There is no wall surrounding the refugee camp; in some cases, construction goes right up to the street barricades. On the southern and eastern borders, lush orange trees and banana plantations lie beyond a barbed wire fence.
Don’t Look for a Map
On public maps of Lebanon — paper or online — refugee camps are often shown as gray blobs, with no detailed view of the street plan. Useful maps of Bourj Al Shamali exist, but they are held tightly by international organizations who regard the circulation of such knowledge as a security risk. That partly explains the unplanned growth. To live without a map is to exist without a future, in a space forever uncharted. Maps of historic Palestine, on the other hand, are everywhere: on flags and banners, walls, keychains, t-shirts. 11
To live without a map is to exist without a future, in a space forever uncharted.
There are no signed streets or alleys, either. Here the hill helps you get your bearings, but it’s easy to get lost in the jumble of alleys (especially compared to the nearby camps Rashadiyeh and Al Bass, which were built in the 1930s for Armenian refugees and planned by the French on a street grid). The camp is divided informally into neighborhoods named after agricultural villages in the Safad and Tiberias regions of Palestine. When the first refugees arrived, they moved in groups and settled with others from their home villages. 12Even today, people in Bourj Al Shamali give directions that incorporate landmarks from those old villages. This way of navigating depends on a collective memory of place that is shared even by younger generations who have never visited the referents for the local toponyms.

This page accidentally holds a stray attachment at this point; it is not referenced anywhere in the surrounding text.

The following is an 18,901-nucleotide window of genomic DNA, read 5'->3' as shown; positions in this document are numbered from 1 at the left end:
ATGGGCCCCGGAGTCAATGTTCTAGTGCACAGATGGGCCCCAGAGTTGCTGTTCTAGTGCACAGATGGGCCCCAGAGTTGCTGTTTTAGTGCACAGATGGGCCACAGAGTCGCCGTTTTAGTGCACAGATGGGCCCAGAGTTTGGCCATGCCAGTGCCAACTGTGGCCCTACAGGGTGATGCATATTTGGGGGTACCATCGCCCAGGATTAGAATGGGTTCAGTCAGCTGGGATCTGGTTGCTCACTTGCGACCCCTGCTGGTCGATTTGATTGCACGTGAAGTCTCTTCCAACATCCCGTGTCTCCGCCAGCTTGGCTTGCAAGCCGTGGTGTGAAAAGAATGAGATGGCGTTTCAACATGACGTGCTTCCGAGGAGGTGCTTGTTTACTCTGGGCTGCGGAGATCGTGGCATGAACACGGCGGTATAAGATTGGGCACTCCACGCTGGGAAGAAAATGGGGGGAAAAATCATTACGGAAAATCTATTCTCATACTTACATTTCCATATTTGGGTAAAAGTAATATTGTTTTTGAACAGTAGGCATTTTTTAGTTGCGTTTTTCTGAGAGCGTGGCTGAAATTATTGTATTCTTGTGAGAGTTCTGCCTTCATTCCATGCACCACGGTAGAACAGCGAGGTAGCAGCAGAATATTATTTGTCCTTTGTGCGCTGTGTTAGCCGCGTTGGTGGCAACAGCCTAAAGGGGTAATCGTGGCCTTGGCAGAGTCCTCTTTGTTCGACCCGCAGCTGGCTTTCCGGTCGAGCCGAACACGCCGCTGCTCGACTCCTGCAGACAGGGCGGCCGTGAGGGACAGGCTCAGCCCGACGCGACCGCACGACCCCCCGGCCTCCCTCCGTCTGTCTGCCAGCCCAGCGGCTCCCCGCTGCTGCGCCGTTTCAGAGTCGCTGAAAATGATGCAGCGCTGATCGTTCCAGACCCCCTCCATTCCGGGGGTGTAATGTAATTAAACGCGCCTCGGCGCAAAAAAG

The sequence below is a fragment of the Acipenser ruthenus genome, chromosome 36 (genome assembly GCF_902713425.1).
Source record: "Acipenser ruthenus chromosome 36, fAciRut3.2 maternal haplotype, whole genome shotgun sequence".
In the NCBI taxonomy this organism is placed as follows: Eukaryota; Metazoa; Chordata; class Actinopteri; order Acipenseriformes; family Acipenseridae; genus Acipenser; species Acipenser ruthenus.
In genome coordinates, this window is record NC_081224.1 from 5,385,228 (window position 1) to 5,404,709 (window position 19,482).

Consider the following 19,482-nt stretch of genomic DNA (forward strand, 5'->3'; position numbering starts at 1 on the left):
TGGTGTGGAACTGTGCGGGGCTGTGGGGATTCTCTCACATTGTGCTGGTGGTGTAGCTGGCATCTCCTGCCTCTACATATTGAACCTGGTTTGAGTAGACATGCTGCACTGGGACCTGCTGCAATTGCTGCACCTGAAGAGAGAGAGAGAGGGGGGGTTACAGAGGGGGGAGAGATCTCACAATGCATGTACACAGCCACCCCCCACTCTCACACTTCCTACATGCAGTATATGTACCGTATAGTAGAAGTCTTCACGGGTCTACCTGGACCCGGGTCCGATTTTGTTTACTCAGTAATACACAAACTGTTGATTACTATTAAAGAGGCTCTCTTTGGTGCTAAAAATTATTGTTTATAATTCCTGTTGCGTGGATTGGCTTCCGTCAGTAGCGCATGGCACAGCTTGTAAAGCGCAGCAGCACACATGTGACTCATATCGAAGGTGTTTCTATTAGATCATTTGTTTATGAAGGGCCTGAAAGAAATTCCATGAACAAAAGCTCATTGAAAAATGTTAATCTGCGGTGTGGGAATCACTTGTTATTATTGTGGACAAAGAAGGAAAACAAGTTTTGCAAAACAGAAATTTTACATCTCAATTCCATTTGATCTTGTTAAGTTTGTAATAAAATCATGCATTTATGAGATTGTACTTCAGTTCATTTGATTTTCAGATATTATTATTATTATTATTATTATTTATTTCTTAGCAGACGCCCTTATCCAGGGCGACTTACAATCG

That shared memory is maintained by groups like Al Houlah Association, which runs the main library in camp. Named after a lake in Palestine that bordered many of the old villages (now the Hula Valley Natural Reserve in Israel), the association aims to reconnect the community with its heritage and to reinforce a sense of civil society. Recently, signs have been installed on houses in camp that report details about the inhabitants’ villages of origin.
Just past the entrance is the camp’s main crossroads, which functions as a public square. Here you’ll find men waiting for work, or just waiting for something to happen, while around them cars and people pass in every direction. This is also the open-air depot where food is deposited. Boxes of produce and eggs pile up amid the watchful men. The cafes and streets hum with activity at all hours.
Unemployment is very high in camp — around 60 percent — in part because Lebanon prohibits Palestinian refugees from working in major professions, from medicine to engineering to architecture. The main opportunities are seasonal day labor in agricultural fields around Tyre, or illegal work outside the camp. Many families rely on funds from relatives abroad, and young people dream of emigrating. The hottest gossip is about migration routes and costs, and which mafia groups to trust along the way. Everyone shares stories of those who have made it to Europe.
Like many refugee camps, Bourj Al Shamali is located close to a transportation hub and to an international border. This vision of mobility just out of reach contrasts with the enforced immobility of the camp residents. Still, they have informal public transit systems tailored to their own needs. Rundown Mercedes operate as shared taxis, providing transportation on fixed routes for a small fee. Larger collective vans, laden with plastic pails, transport fruit pickers to orchards and fields near Tyre. Men and women of all ages are picked up at 5 a.m. and return at midday. On average, they earn ten dollars a day, or at least they did before the recent arrival of Syrian refugees drove down wages. Bourj Al Shamali is the poorest refugee camp in Lebanon, and about two thirds of the population works in agriculture. Elders who lack family support or a pension work in the fields as long as they are physically able.
Continue reading here. (Original posted on Places)